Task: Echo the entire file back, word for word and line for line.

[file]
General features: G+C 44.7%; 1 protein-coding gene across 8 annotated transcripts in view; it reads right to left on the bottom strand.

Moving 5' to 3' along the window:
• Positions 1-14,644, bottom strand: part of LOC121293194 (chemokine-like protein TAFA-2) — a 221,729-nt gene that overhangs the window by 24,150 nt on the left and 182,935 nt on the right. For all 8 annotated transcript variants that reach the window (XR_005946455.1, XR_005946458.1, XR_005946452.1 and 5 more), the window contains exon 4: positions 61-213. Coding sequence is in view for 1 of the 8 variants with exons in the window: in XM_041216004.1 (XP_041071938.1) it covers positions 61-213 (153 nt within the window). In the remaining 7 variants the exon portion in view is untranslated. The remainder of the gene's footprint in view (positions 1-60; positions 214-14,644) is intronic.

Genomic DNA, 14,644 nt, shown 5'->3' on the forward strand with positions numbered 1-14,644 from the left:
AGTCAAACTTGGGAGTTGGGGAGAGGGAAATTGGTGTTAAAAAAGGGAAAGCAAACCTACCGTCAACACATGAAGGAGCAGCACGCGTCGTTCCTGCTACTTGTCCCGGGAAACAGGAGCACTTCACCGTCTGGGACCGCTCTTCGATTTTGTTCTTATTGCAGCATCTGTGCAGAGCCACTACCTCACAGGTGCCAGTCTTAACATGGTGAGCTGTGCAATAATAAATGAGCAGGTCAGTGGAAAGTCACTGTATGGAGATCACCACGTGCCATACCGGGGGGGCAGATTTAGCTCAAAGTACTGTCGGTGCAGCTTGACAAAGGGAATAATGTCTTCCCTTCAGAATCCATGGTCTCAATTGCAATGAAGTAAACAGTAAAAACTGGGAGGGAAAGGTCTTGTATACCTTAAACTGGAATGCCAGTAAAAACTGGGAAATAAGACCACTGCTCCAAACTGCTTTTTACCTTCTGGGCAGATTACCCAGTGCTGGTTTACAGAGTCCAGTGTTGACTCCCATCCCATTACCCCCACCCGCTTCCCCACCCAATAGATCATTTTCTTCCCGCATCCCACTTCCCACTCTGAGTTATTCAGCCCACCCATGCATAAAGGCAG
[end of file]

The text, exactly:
General features: G+C 44.7%; 1 protein-coding gene across 8 annotated transcripts in view; it reads right to left on the bottom strand.

Moving 5' to 3' along the window:
• Positions 1-14,644, bottom strand: part of LOC121293194 (chemokine-like protein TAFA-2) — a 221,729-nt gene that overhangs the window by 24,150 nt on the left and 182,935 nt on the right. For all 8 annotated transcript variants that reach the window (XR_005946455.1, XR_005946458.1, XR_005946452.1 and 5 more), the window contains exon 4: positions 61-213. Coding sequence is in view for 1 of the 8 variants with exons in the window: in XM_041216004.1 (XP_041071938.1) it covers positions 61-213 (153 nt within the window). In the remaining 7 variants the exon portion in view is untranslated. The remainder of the gene's footprint in view (positions 1-60; positions 214-14,644) is intronic.

Genomic DNA, 14,644 nt, shown 5'->3' on the forward strand with positions numbered 1-14,644 from the left:
AGTCAAACTTGGGAGTTGGGGAGAGGGAAATTGGTGTTAAAAAAGGGAAAGCAAACCTACCGTCAACACATGAAGGAGCAGCACGCGTCGTTCCTGCTACTTGTCCCGGGAAACAGGAGCACTTCACCGTCTGGGACCGCTCTTCGATTTTGTTCTTATTGCAGCATCTGTGCAGAGCCACTACCTCACAGGTGCCAGTCTTAACATGGTGAGCTGTGCAATAATAAATGAGCAGGTCAGTGGAAAGTCACTGTATGGAGATCACCACGTGCCATACCGGGGGGGCAGATTTAGCTCAAAGTACTGTCGGTGCAGCTTGACAAAGGGAATAATGTCTTCCCTTCAGAATCCATGGTCTCAATTGCAATGAAGTAAACAGTAAAAACTGGGAGGGAAAGGTCTTGTATACCTTAAACTGGAATGCCAGTAAAAACTGGGAAATAAGACCACTGCTCCAAACTGCTTTTTACCTTCTGGGCAGATTACCCAGTGCTGGTTTACAGAGTCCAGTGTTGACTCCCATCCCATTACCCCCACCCGCTTCCCCACCCAATAGATCATTTTCTTCCCGCATCCCACTTCCCACTCTGAGTTATTCAGCCCACCCATGCATAAAGGCAG